Using Natural Light For Your Documentary Video Production
Quite often using natural light for your documentary video production is your only option. Bringing in lights and a lot of equipment and taking time to set everything up just isn’t feasible on many documentaries or docuseries.
That’s true for both feature documentaries and business docu-style videos where you’re filming interviews with busy executives and/or customers and you have a very short window of time to get your shot so you better move quickly! In these situations it’s essential to master the art of ‘using what you got’ which means making the most of natural light.
I seem to do a lot of shooting in natural light. Check out some of my photography.
Making use of window light in a documentary video production
There are many aspects of using natural light, each deserving its own post. So in this article I’m going to focus on using window light. Why? Because a docu-style video is probably the most common and widely produced format of business videos. And what do just about all of them involve? Filming interviews in a room with a window!
3 different looks with window light
Depending upon where you place your subject and camera, you will be able to get 3 different looks using the light from the window. No matter the look you’re going for, you usually don’t want direct sunlight. That is, sunlight that comes through the window and directly shines on the subject. Unless of course, you’re going to use direct sunlight for a specific look.
Generally speaking though, you want indirect light which will give you the most pleasing results and provides more versatility, not to mention no additional exposure issues. The three lighting setups below are based on indirect lighting.
Side light enables you to create more form in the image as it produces the most shadows.
The subject has one side toward the window with the other side away. Depending upon the amount of light and where exactly the subject is placed will determine the amount of shadow.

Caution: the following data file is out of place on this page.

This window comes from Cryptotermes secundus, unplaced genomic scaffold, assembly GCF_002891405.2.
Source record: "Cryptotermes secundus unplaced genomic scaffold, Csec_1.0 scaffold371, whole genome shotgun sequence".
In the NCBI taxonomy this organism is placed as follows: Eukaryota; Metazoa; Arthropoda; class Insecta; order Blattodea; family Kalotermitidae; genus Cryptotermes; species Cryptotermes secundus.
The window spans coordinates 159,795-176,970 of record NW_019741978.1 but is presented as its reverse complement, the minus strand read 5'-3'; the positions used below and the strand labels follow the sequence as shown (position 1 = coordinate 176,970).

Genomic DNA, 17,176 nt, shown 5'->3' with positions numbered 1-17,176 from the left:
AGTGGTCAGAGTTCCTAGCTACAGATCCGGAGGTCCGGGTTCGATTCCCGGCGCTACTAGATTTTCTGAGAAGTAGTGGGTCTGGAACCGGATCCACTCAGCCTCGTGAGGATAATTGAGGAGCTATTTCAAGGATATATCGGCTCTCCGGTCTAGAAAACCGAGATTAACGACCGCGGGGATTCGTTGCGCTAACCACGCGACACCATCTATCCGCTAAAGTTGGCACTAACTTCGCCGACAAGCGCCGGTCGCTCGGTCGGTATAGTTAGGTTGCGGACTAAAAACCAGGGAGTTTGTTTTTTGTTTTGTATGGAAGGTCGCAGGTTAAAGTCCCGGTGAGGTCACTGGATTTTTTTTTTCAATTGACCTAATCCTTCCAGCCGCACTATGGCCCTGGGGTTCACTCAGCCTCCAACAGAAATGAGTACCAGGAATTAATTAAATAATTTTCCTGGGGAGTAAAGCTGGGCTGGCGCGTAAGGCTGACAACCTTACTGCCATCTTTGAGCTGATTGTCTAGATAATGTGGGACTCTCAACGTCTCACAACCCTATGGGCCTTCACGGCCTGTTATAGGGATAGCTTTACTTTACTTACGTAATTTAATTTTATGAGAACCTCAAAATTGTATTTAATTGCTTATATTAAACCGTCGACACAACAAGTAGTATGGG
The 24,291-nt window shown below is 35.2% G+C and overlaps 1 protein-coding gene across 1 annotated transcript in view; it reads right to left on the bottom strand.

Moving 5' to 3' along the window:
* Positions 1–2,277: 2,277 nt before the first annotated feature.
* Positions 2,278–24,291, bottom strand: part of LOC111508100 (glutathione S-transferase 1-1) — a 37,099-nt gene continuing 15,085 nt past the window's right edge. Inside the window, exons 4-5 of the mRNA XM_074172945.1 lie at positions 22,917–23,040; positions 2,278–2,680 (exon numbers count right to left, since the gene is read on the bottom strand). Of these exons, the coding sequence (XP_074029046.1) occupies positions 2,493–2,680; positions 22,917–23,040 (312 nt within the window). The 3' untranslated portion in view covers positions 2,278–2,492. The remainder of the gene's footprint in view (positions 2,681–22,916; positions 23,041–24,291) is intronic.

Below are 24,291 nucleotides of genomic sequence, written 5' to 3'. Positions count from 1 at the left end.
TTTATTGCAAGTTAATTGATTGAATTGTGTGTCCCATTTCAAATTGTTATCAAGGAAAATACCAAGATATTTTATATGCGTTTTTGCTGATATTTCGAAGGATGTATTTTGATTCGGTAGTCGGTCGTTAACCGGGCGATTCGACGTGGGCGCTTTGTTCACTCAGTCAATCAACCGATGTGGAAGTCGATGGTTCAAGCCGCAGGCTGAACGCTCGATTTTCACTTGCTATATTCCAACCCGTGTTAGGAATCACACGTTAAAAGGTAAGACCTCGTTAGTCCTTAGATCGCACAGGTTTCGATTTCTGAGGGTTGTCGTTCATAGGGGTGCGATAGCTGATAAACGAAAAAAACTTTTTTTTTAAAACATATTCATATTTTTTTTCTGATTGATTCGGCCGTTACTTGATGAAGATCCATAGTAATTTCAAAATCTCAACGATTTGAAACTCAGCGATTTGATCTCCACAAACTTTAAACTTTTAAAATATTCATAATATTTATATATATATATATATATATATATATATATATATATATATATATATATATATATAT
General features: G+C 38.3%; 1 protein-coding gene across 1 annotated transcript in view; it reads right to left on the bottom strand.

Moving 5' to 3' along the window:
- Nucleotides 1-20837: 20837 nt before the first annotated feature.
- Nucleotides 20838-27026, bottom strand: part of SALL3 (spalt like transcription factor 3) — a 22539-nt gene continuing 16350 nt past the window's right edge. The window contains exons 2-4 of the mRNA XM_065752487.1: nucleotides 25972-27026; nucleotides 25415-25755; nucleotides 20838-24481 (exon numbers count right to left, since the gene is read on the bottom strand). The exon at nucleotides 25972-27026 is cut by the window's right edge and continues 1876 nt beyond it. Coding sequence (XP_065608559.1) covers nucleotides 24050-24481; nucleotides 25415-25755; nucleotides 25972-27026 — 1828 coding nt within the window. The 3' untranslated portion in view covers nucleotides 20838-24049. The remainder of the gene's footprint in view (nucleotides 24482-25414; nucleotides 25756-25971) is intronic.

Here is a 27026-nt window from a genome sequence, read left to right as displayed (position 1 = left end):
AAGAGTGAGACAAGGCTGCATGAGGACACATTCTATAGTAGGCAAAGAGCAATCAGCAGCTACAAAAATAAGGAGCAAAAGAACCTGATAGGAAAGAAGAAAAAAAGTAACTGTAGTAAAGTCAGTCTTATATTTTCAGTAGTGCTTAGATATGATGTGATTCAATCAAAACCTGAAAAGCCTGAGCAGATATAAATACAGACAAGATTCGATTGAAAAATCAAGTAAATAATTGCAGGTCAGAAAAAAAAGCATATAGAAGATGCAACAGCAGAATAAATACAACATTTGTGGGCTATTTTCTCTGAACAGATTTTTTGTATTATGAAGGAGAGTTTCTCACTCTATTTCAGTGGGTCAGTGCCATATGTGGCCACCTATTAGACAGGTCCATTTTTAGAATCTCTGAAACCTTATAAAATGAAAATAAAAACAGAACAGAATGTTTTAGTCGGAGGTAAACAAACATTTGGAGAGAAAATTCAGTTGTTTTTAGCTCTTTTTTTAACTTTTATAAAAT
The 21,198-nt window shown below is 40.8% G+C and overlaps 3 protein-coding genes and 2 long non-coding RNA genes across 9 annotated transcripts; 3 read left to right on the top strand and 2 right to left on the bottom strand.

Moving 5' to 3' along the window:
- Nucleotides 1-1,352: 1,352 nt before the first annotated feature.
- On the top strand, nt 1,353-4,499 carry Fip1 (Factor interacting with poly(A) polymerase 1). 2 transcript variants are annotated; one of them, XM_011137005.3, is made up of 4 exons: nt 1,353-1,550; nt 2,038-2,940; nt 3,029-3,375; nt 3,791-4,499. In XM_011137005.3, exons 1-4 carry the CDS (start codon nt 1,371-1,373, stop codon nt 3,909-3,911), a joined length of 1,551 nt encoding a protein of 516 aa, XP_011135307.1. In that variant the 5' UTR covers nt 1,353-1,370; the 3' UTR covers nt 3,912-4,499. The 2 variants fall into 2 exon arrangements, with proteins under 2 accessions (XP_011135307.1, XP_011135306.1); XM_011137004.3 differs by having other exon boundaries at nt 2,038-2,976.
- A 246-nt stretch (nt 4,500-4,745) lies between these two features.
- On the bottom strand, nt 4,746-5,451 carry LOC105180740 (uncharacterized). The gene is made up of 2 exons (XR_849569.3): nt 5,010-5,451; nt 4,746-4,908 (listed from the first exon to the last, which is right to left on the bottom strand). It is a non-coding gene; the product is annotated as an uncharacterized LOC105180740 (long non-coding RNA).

Rotate the subject from 45° toward the window to parallel with it to 45° away from the window to attain the degree of drama you’re looking for.
When front lighting, the subject faces the window. The cinematographer or photographer has their back to the window, In other words, you’re between the window and the subject.
This set up creates very few shadows on your subject. When facial features aren’t defined by shadows it’s called “flat” lighting. Flat lighting may sound like a negative but it’s often a desired look like in beauty videos so you can see the makeup clearly. It’s also desirable in a corporate video production that wants a bright and happy feel.
In backlit set ups, the window light is behind the subject and the camera faces it. This often results in the window light being blown out in the final image as the window light will be much brighter than the subject.
You can easily fix this by either bouncing light back on the subject with a reflector or by using a light. For interviews I usually don’t use a backlit set up and if I did, I would only do so when a more subtle backlight could be achieved.
Related: how to shoot beauty at the beach.
However, backlit shots are great for b-roll or other footage or images needed in your project. I certainly make use of them when the opportunity presents itself. For example, in the frame below we were filming a documentary video production about a musician at magic hour. The sun created a beautiful backlit scene for the conversation that was taking place.
So there you have it. Next time you’re scrambling to film your corporate video production with busy interviewees use the situation to your advantage and make use of natural light for your documentary video production.
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Gate5 is a full service video production company in Los Angeles. We produce engaging and results driven video content for big and small businesses and advertising agencies from tutorials to commercials.
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